Yet the tide is turning. Every liberal democracy has woken up to the threat of major foreign powers seriously interfering in its domestic affairs, its under-equipped armed forces, and the fact that American support is no longer guaranteed. Defence budgets have therefore started to rise worldwide as even the squishiest peaceniks are recognising the threats. America is budgeting an 8% increase in 2019. Japan is buying new F-35 stealth fighters, giving it the ability for the first time to reach targets in North Korea and China.

Australia has embarked on a ten-year splurge on defence equipment, spending an extra A$200bn. North Vietnam has opened its ports to visiting American warships for the first time since conquering the South in 1975. Meanwhile the US vacuum is creating new alliances such as deeper co-operation between Japan, India and Australia, or within Asean. In Europe defence budgets are also set to rise and globally, according to Jane’s Defence Spending, military expenditure will increase 3.3% this year, exceeding the post-Cold War high set in 2010. The belated recognition of all the threats we face and the consequent global arms race spell opportunity for investors. We look at some of the most interesting defence plays below.


The best stocks to buy now

In defence, size matters, so I concentrate on companies with the ability and financial strength to take on complex long-term contracts. One easy route is an exchange-traded fund (ETF) to track defence stocks.

The SPDR S&P Aerospace & Defense ETF (NYSE: XAR) invests in leading US aerospace and defence businesses; the iShares US Aerospace & Defense ETF (NYSE: ITA) does largely the same but has a tighter focus on pure defence plays.

As I cannot find a global armaments fund I propose four leading companies and one smaller, specialist group. I own two UK companies. BAE Systems (LSE: BA) is one of the five largest defence companies in the world and the predominant supplier to the Ministry of Defence. Over time it has gobbled up many competitors and now spans the industry. Aircraft is the largest sector by sales at more than 50%, followed by warships, armoured vehicles, armaments and defence electronics.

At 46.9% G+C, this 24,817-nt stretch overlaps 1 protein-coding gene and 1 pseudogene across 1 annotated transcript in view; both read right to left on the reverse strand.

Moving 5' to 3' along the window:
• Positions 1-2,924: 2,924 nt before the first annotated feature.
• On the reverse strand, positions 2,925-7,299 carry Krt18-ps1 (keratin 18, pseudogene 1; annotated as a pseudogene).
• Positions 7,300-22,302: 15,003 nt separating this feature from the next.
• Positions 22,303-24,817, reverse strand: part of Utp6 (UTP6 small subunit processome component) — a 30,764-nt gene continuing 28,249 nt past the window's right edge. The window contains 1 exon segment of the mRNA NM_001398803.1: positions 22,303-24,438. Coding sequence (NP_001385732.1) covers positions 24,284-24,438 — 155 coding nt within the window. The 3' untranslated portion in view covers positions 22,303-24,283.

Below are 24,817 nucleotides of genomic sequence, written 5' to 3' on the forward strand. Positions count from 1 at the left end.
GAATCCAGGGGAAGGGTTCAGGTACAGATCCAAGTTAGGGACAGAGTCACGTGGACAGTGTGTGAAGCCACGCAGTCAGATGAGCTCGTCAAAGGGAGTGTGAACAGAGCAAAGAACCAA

BAE has global reach, its largest market being America. Interests include the Lockheed Martin F-35 Lightning II, the Eurofighter Typhoon, submarines, aircraft carriers and the Australian frigate programme.

Leidos Holdings share price chart

Cyber and specialist electronic warfare systems are two fast-growing areas. In the UK the relatively small (£1.5bn) Qinetiq Group (LSE: QQ) is the nearest we have to a defence technology company. It designs and combines different software systems and has a euphemistically named “disruptive” division.
Spun out of the Ministry of Defence, it has broadened its reach so that now 30% of revenue is from overseas.

Germany is set to spend more on defence and a major beneficiary will be Rheinmetall (FRA: RHM). Apart from making the guns for the Leopard 2 tank, it manufactures other cannons, armoured vehicles, infantry weapons and ammunition.

A €4bn company, it has seriously lagged Germany’s DAX index and looks too cheap. Under-borrowed with a good order book and a forward multiple of 15 times, it is one to lock away.

Nearly 70% of the earnings from Leidos Holdings (NYSE: LDOS) arise from defence. Mid-sized with a $10bn market cap, it is nevertheless the largest global player in “technical defence solutions”: cyber warfare. US broker Jefferies has it on a 2018 price-earnings ratio of 15, with a growing order book and strong free cash flow.

The larger L3 Technologies (NYSE: LLL) has almost equal revenue from electronic, sensor, aerospace and communications systems. New orders and acquisitions should see an acceleration in growth next year.